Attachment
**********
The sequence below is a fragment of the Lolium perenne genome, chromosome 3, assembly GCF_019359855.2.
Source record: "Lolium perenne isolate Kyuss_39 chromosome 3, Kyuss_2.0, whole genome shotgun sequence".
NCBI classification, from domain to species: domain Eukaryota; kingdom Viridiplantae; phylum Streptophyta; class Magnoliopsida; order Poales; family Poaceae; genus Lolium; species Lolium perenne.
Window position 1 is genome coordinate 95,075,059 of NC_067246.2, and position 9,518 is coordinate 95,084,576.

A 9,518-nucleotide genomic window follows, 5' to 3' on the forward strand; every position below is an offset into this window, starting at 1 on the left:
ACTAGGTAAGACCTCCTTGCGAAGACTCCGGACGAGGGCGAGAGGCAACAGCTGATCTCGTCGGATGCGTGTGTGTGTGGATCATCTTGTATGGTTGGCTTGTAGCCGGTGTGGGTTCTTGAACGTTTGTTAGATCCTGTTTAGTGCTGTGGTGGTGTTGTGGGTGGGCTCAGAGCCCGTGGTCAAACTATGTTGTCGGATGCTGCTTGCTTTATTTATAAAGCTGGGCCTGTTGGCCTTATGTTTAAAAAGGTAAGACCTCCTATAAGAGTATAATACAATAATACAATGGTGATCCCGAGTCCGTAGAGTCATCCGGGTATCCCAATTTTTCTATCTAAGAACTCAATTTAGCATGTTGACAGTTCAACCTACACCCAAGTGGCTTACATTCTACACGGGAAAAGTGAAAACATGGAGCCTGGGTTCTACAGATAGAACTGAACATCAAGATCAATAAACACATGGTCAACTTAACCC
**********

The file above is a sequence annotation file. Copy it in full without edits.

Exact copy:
The sequence below is a fragment of the Lolium perenne genome, chromosome 3, assembly GCF_019359855.2.
Source record: "Lolium perenne isolate Kyuss_39 chromosome 3, Kyuss_2.0, whole genome shotgun sequence".
NCBI classification, from domain to species: domain Eukaryota; kingdom Viridiplantae; phylum Streptophyta; class Magnoliopsida; order Poales; family Poaceae; genus Lolium; species Lolium perenne.
Window position 1 is genome coordinate 95,075,059 of NC_067246.2, and position 9,518 is coordinate 95,084,576.

A 9,518-nucleotide genomic window follows, 5' to 3' on the forward strand; every position below is an offset into this window, starting at 1 on the left:
ACTAGGTAAGACCTCCTTGCGAAGACTCCGGACGAGGGCGAGAGGCAACAGCTGATCTCGTCGGATGCGTGTGTGTGTGGATCATCTTGTATGGTTGGCTTGTAGCCGGTGTGGGTTCTTGAACGTTTGTTAGATCCTGTTTAGTGCTGTGGTGGTGTTGTGGGTGGGCTCAGAGCCCGTGGTCAAACTATGTTGTCGGATGCTGCTTGCTTTATTTATAAAGCTGGGCCTGTTGGCCTTATGTTTAAAAAGGTAAGACCTCCTATAAGAGTATAATACAATAATACAATGGTGATCCCGAGTCCGTAGAGTCATCCGGGTATCCCAATTTTTCTATCTAAGAACTCAATTTAGCATGTTGACAGTTCAACCTACACCCAAGTGGCTTACATTCTACACGGGAAAAGTGAAAACATGGAGCCTGGGTTCTACAGATAGAACTGAACATCAAGATCAATAAACACATGGTCAACTTAACCC